Affluent residents in neighborhoods near the planned mosque have said they are concerned that noise, traffic and flooding from the mosque property would lower their property values.
“Do I want something with a big gold dome behind my house? No. Do I want to keep hearing the call-to-prayer thing? No,” said Laura Hughes, a member of the newly formed Preserve the Lifestyle and Neighborhoods of Katy.
Hughes’ husband, Michael, bristles at the idea that residents’ objections are related to religious intolerance. “I don’t care if it’s a Catholic church or a mosque,” he said. “This home is my retirement, and I’m going to protect its value.”
However, Jackie Lockwood -- who works in the Hugheses’ neighborhood but lives elsewhere in Katy -- said the residents didn’t know what to expect and that was a problem. “It’s the terrorist connection.... I think people make that connection and they’re not happy about having a mosque here because of it.”
Recent polls show that residents here aren’t alone in their fears. About a quarter of respondents in a Gallup Poll in the summer said they would not want to live next door to a Muslim. A third thought that Muslims in the United States sympathized with Al Qaeda.
An independent poll released by the Council on AmericanIslamic Relations found in March that one in three Americans associated the word “Islam” with “war,” “hatred” or “terrorist.”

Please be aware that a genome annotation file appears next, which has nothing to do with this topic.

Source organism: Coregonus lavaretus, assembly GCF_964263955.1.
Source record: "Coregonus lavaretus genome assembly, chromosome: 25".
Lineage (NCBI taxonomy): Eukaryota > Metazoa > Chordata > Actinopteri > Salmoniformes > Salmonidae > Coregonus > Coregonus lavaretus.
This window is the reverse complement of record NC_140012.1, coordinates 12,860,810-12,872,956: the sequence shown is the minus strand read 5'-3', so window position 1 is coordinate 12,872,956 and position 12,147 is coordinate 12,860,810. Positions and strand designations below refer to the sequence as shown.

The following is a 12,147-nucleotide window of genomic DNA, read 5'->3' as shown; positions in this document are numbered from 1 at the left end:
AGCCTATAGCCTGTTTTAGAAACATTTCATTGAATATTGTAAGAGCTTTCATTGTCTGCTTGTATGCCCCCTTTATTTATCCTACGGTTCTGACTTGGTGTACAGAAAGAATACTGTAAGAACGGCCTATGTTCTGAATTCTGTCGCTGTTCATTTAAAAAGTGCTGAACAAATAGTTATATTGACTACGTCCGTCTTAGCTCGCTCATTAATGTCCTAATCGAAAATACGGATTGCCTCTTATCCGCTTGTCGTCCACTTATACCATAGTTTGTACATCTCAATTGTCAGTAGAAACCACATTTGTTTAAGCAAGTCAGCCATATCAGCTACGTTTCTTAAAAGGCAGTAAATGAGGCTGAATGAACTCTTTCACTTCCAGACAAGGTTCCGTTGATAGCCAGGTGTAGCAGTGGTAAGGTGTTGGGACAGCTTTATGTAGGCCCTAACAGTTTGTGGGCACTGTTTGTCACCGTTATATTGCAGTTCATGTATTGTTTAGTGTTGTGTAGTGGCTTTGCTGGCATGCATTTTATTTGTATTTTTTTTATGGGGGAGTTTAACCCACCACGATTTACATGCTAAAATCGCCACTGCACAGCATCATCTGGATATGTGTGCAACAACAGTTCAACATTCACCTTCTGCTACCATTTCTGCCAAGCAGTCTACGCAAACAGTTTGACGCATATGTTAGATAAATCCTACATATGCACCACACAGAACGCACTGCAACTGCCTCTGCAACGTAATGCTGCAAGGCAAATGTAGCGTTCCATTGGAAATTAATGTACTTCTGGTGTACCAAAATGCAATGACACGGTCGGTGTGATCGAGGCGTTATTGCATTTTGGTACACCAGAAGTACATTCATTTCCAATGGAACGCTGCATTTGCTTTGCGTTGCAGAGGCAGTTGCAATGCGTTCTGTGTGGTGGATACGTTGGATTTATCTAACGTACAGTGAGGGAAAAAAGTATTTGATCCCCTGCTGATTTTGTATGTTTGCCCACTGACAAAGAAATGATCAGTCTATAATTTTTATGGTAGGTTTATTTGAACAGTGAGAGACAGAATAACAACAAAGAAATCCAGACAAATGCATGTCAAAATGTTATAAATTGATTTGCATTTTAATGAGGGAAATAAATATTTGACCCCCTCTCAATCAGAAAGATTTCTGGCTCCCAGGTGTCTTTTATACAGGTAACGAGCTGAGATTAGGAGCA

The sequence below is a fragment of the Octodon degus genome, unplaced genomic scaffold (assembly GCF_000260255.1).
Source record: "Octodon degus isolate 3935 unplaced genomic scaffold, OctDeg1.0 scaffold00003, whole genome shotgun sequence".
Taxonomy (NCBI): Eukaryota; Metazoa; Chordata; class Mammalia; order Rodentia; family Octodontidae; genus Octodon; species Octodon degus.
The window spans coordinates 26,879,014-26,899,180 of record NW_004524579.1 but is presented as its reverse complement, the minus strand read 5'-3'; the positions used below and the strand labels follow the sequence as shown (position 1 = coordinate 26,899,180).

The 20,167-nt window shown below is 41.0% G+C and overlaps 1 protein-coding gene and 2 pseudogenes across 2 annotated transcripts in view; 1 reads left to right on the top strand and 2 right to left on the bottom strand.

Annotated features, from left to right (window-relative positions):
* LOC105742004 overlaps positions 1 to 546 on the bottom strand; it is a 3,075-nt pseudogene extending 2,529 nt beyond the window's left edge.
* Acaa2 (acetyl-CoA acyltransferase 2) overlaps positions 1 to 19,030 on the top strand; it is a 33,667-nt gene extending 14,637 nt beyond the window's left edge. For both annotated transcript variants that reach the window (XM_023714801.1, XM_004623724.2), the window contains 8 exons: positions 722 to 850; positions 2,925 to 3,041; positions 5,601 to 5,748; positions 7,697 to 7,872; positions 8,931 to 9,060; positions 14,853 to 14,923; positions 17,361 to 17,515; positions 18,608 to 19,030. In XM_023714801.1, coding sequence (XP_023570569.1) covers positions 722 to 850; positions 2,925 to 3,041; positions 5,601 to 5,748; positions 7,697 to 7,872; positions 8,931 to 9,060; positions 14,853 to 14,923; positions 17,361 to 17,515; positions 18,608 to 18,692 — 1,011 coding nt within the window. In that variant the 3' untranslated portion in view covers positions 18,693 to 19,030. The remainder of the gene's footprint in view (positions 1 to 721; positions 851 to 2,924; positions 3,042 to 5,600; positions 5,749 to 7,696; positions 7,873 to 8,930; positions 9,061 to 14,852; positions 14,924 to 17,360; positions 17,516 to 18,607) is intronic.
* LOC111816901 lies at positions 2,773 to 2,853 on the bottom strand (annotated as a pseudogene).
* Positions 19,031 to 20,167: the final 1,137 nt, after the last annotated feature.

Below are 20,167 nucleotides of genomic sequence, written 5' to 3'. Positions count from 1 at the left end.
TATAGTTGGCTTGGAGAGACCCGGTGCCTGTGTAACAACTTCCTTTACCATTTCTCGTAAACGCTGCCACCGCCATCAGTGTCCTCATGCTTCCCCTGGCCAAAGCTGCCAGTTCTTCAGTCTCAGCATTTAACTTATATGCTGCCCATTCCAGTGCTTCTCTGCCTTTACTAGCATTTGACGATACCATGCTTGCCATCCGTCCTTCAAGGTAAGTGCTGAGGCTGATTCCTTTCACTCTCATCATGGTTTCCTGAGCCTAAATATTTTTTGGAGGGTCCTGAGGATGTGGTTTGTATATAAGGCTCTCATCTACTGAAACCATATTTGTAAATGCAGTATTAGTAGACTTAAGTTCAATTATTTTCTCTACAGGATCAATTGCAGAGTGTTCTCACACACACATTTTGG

CAIR spokeswoman Rabiah Ahmed said it was not uncommon for people to say that a mosque would bring down their property values. “In order to stay away from being labeled racist, they try to come up with a more sophisticated response to support their opposition,” she said.
Not everyone is against the mosque, said Katy Islamic Assn. spokesman Yousof Allam. After a recent homeowners meeting, “a lot of people stood up and shook our hands and said they supported us,” he said.
County Commissioner Steve Radack said that he had received fewer than 10 complaints and that residents were getting worked up about issues that could be solved. Traffic at the mosque can be controlled by off-duty sheriff’s deputies. Flooding and draining issues will have to be resolved before new construction can begin.
Fotouh said that daily calls to prayer would be made inside the building. “Someone will not be yelling on top of the roof,” he said.
He envisions a 25,000-square-foot mosque and community center that would offer after-school activities, housing for senior citizens, and play areas for children. An architect hasn’t been hired yet, and construction won’t start until a $900,000 loan for the land is paid off, he said.
Meanwhile, Baker, financed by wealthy neighbors, has offered to buy the land from the association for $1.2 million. Fotouh said he wasn’t interested in any deals the neighbors might put together.
“We are not moving no matter what we are offered,” Fotouh said. “We are here to stay.”
Baker said he has no intention of leaving either. “I’m going to live here for the rest of my life,” he said.
The pigs, 24 so far, wriggle and roll in the sun-warmed dirt in pens edging the property line.
“KIA Community Center Coming Soon,” reads a large yellow sign at the site of the future mosque.
Hanging from a trailer on Baker’s land is an equally large yellow sign. “Friday Night Pig Racin’, " it says. “Good Family Fun.”